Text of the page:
and control program that increases cure rates from about 50 to 100 percent.
A new generation of Haitian-American health activists begins working with
PIH through the “Haitian Teens Confront AIDS” program (HTCA) in Cambridge,
Massachusetts. Meanwhile, in the southern Mexican state of Chiapas, PIH
forms a partnership with health activists from the region’s indigenous
peasant communities struggling against both violence and preventable
diseases. Many of the ill are refugees from the genocidal war in neighboring
Proje Sante Fanm, the first women’s health clinic in Central Haiti, is
founded in Cange. Five thousand women are evaluated in the first year of
For his work with PIH, Paul Farmer is honored with a MacArthur Award. He
uses the entire $250,000 prize to establish the Institute for Health and
Social Justice (IHSJ). The IHSJ launches a number of applied research
projects investigating links between social and economic inequalities and
poor health outcomes. Jim Kim assumes the role of PIH Executive Director.
In Haiti, both the clinic and the community-health program are expanded. HIV
replaces TB as a leading infectious cause of death in certain regions. The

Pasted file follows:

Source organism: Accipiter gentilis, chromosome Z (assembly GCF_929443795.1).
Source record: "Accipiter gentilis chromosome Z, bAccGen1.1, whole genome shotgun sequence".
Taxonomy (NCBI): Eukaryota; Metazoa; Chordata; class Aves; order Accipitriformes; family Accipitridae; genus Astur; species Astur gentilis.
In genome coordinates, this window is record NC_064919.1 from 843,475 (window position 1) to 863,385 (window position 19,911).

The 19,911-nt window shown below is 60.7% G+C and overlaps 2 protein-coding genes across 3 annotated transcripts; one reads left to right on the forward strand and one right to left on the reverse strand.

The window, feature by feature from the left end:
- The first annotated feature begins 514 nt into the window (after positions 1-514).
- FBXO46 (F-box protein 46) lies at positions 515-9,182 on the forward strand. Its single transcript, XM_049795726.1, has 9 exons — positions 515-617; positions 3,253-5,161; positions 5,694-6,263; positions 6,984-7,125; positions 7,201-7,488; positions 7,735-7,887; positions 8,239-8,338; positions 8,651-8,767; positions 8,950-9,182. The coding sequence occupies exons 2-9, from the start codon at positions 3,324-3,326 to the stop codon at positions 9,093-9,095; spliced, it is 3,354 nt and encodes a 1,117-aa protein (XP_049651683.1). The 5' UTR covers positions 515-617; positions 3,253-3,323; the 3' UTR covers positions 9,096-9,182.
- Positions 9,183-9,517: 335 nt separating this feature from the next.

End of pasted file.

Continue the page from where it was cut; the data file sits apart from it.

first cases of multidrug-resistant tuberculosis (MDR-TB) are treated in
At the urging of PIH board member Father Jack Roussin of the Society of St.
James, PIH teams up with poor residents of Carabayllo, a shantytown district
on the outskirts of Lima, Peru. Following the community-based model
developed in Haiti, PIH and partner organization Socios En Salud (Spanish
for “Partners In Health”) conduct a “community diagnosis” in Carabayllo,
discovering persistent barriers impeding residents’ access to health care.
Together, they begin working to fill in those gaps, training community
residents as health outreach workers, and developing health interventions
targeted to community members’ needs. An initial survey of Carabayllo and
environs turns up an outbreak of tuberculosis that does not respond to
standard antibiotic therapy. More than one hundred people are sick with
these strains of MDR-TB–they had been declared “incurable” by local and